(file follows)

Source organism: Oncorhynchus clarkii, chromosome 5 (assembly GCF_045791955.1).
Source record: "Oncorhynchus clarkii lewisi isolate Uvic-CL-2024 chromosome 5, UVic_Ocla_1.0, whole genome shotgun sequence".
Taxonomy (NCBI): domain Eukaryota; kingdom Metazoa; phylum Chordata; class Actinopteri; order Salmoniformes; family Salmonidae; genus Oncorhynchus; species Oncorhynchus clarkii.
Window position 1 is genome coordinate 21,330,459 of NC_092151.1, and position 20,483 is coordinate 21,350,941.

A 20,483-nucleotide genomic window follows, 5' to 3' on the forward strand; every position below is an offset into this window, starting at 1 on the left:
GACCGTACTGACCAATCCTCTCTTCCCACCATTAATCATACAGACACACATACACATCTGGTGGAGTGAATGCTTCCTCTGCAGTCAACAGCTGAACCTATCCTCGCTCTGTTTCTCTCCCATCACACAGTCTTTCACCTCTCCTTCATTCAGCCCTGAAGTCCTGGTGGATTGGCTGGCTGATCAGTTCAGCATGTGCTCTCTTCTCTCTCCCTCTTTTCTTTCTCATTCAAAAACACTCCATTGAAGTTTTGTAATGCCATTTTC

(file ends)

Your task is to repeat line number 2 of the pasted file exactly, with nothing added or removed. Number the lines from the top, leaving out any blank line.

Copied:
Source record: "Oncorhynchus clarkii lewisi isolate Uvic-CL-2024 chromosome 5, UVic_Ocla_1.0, whole genome shotgun sequence".